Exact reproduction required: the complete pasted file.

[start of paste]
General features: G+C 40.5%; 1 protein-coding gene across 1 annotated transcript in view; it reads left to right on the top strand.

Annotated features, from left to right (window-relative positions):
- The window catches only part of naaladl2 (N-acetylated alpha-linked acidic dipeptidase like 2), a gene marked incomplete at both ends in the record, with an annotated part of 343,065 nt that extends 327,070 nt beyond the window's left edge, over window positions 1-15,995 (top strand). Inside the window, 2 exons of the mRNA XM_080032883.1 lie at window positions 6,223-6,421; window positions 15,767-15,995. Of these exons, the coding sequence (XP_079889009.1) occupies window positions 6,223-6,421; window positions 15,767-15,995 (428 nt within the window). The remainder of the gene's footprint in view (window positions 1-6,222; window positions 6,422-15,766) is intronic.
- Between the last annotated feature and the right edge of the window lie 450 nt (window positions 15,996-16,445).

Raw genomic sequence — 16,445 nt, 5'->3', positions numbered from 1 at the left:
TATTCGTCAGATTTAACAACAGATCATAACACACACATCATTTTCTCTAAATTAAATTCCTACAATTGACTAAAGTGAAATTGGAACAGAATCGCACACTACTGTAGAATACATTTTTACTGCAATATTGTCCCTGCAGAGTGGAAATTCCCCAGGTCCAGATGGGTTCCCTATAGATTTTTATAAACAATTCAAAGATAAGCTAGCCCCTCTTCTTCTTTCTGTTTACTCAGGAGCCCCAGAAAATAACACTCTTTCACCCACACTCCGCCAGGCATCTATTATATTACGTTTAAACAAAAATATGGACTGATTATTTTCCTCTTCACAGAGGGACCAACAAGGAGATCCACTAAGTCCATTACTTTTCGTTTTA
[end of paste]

General features: G+C 40.5%; 1 protein-coding gene across 1 annotated transcript in view; it reads left to right on the top strand.

Annotated features, from left to right (window-relative positions):
- The window catches only part of naaladl2 (N-acetylated alpha-linked acidic dipeptidase like 2), a gene marked incomplete at both ends in the record, with an annotated part of 343,065 nt that extends 327,070 nt beyond the window's left edge, over window positions 1-15,995 (top strand). Inside the window, 2 exons of the mRNA XM_080032883.1 lie at window positions 6,223-6,421; window positions 15,767-15,995. Of these exons, the coding sequence (XP_079889009.1) occupies window positions 6,223-6,421; window positions 15,767-15,995 (428 nt within the window). The remainder of the gene's footprint in view (window positions 1-6,222; window positions 6,422-15,766) is intronic.
- Between the last annotated feature and the right edge of the window lie 450 nt (window positions 15,996-16,445).

Raw genomic sequence — 16,445 nt, 5'->3', positions numbered from 1 at the left:
TATTCGTCAGATTTAACAACAGATCATAACACACACATCATTTTCTCTAAATTAAATTCCTACAATTGACTAAAGTGAAATTGGAACAGAATCGCACACTACTGTAGAATACATTTTTACTGCAATATTGTCCCTGCAGAGTGGAAATTCCCCAGGTCCAGATGGGTTCCCTATAGATTTTTATAAACAATTCAAAGATAAGCTAGCCCCTCTTCTTCTTTCTGTTTACTCAGGAGCCCCAGAAAATAACACTCTTTCACCCACACTCCGCCAGGCATCTATTATATTACGTTTAAACAAAAATATGGACTGATTATTTTCCTCTTCACAGAGGGACCAACAAGGAGATCCACTAAGTCCATTACTTTTCGTTTTA